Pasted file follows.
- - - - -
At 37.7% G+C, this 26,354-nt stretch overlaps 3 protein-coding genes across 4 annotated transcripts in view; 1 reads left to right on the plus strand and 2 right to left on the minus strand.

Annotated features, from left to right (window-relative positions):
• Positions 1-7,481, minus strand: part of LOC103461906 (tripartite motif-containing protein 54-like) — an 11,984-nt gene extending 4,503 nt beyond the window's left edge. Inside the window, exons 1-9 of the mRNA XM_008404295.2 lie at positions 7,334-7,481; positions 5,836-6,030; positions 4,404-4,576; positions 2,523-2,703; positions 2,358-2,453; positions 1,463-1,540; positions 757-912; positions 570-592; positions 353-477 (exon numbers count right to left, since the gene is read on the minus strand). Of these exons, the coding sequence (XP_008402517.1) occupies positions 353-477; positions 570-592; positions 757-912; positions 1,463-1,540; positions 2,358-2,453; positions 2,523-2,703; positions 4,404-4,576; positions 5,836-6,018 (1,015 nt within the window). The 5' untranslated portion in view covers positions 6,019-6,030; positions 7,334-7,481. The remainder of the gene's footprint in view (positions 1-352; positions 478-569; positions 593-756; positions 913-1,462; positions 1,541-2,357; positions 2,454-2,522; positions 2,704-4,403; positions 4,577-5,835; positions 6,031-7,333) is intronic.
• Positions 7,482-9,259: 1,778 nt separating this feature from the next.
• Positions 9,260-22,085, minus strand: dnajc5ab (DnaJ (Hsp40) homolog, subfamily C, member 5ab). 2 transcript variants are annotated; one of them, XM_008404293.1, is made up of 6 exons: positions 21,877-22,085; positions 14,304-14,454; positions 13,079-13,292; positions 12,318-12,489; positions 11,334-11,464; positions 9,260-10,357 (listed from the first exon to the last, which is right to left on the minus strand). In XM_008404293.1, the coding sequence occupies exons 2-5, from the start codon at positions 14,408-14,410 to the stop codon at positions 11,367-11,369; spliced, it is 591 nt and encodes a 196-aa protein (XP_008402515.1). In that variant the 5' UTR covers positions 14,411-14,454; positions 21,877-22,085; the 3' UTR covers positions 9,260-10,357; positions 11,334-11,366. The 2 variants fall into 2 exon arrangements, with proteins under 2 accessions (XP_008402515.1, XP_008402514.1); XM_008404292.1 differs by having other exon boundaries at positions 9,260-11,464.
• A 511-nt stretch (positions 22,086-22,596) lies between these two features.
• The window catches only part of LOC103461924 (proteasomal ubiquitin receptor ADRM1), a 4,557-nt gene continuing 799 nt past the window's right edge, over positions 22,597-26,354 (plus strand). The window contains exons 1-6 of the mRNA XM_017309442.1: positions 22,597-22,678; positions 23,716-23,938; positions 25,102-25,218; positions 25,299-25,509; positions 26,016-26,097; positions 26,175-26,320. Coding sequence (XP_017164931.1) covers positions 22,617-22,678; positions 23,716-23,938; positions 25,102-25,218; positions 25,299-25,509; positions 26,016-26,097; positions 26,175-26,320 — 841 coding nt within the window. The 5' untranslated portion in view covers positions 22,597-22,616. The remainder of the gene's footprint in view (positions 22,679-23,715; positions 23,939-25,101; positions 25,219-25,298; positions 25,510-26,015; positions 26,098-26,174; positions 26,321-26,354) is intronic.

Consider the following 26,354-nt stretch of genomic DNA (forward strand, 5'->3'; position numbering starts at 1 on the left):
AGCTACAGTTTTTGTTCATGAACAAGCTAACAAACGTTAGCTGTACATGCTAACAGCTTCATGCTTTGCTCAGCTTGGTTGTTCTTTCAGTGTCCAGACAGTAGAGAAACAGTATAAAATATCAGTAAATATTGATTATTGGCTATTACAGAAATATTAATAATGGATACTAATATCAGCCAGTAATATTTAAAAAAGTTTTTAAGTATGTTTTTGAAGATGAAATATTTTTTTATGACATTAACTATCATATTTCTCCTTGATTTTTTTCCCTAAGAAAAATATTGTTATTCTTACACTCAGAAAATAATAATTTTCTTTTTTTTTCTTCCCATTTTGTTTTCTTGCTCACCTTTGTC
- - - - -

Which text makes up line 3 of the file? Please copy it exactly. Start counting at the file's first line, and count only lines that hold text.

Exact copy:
• Positions 1-7,481, minus strand: part of LOC103461906 (tripartite motif-containing protein 54-like) — an 11,984-nt gene extending 4,503 nt beyond the window's left edge. Inside the window, exons 1-9 of the mRNA XM_008404295.2 lie at positions 7,334-7,481; positions 5,836-6,030; positions 4,404-4,576; positions 2,523-2,703; positions 2,358-2,453; positions 1,463-1,540; positions 757-912; positions 570-592; positions 353-477 (exon numbers count right to left, since the gene is read on the minus strand). Of these exons, the coding sequence (XP_008402517.1) occupies positions 353-477; positions 570-592; positions 757-912; positions 1,463-1,540; positions 2,358-2,453; positions 2,523-2,703; positions 4,404-4,576; positions 5,836-6,018 (1,015 nt within the window). The 5' untranslated portion in view covers positions 6,019-6,030; positions 7,334-7,481. The remainder of the gene's footprint in view (positions 1-352; positions 478-569; positions 593-756; positions 913-1,462; positions 1,541-2,357; positions 2,454-2,522; positions 2,704-4,403; positions 4,577-5,835; positions 6,031-7,333) is intronic.